A distinguished recording artist, Jean-Yves Thibaudet has been nominated for two Grammy Awards and won the Schallplattenpreis, the Diapason d’Or, Choc du Monde de la Musique, a Gramophone Award, two Echo awards, and the Edison Prize. In 2010 he released Gershwin, featuring big jazz band orchestrations of Rhapsody in Blue, variations on “I Got Rhythm,” and Concerto in F live with the Baltimore Symphony and music director Marin Alsop. On his Grammy-nominated recording Saint-Saëns, Piano Concerti Nos. 2&5, released in 2007, Thibaudet is joined by long-standing collaborator Charles Dutoit and the Orchestre de la Suisse Romande. Thibaudet’s Aria—Opera Without Words, which was released the same year, features transcriptions of arias by Saint-Saëns, R. Strauss, Gluck, Korngold, Bellini, J. Strauss II, Grainger, and Puccini; some of the transcriptions are by Mikhashoff, Sgambati, and Brassin, and others are Thibaudet’s own. Among his other recordings are Satie: The Complete Solo Piano Music and the jazz albums Reflections on Duke: Jean-Yves Thibaudet Plays the Music of Duke Ellington and Conversations With Bill Evans, his tribute to two of jazz history’s legends.
Known for his style and elegance on and off the traditional concert stage, Thibaudet has had an impact on the world of fashion, film and philanthropy. His concert wardrobe is by celebrated London designer Vivienne Westwood. In 2004 he served as president of the prestigious Hospices de Beaune, an annual charity auction in Burgundy, France. He had an onscreen cameo in the Bruce Beresford feature film on Alma Mahler, Bride of the Wind, and his playing is showcased throughout the soundtrack. Thibaudet was the soloist on Dario Marianelli’s Oscar- and Golden Globe-award winning score for the film Atonement and his Oscar-nominated score for Pride and Prejudice. He recorded the soundtrack of the 2012 film Extremely Loud & Incredibly Close, composed by Alexandre Desplat. He was also featured in the 2000 PBS/Smithsonian special Piano Grand!, a piano performance program hosted by Billy Joel to pay tribute to the 300th anniversary of the piano.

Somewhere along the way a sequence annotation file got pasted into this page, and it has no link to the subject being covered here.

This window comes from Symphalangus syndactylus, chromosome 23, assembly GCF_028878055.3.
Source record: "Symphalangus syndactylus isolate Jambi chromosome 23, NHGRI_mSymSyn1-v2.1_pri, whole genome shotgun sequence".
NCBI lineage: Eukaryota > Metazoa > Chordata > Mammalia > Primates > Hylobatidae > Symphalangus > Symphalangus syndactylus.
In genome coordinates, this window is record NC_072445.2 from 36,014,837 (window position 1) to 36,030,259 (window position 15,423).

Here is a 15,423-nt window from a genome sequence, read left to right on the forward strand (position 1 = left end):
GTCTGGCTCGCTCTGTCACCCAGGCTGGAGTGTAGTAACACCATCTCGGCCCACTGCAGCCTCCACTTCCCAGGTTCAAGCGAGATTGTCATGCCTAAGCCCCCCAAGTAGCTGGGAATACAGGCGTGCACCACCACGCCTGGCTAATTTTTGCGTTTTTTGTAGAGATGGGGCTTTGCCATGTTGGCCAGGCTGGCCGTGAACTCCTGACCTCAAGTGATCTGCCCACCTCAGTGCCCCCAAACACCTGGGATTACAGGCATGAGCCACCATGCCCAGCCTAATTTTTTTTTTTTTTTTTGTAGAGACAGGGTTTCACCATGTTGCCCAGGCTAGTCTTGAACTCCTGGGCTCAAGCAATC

Jean-Yves Thibaudet was born in Lyon, France, where he began his piano studies at age five and made his first public appearance at age seven. At twelve, he entered the Paris Conservatory to study with Aldo Ciccolini and Lucette Descaves, a friend and collaborator of Ravel. At age fifteen, he won the Premier Prix du Conservatoire and, three years later, the Young Concert Artists Auditions in New York City. In 2001 the Republic of France awarded Thibaudet the prestigious Chevalier dans l’Ordre des Arts et des Lettres, and in 2002 he was awarded the Premio Pegasus from the Spoleto Festival in Italy for his artistic achievements and his long-standing involvement with the festival. In 2007 he received the Victoire d’Honneur, a lifetime career achievement award and the highest honor given by France’s Victoires de la Musique. The Hollywood Bowl honored Thibaudet for his musical achievements by inducting him into its Hall of Fame in 2010. Previously a Chevalier of the Ordre des Arts et des Lettres, Thibaudet was promoted to the title of Officier by the French Minister of Culture in 2012.
Mr. Thibaudet’s worldwide representation: IMG Artists, LLC
Mr. Thibaudet records exclusively for Decca Records
For more information, visit http://www.cami.com.
Jean-Yves Thibaudet last performed for La Jolla Music Society in the Piano Series on January 8, 2000.
For more information visit jeanyvesthibaudet.com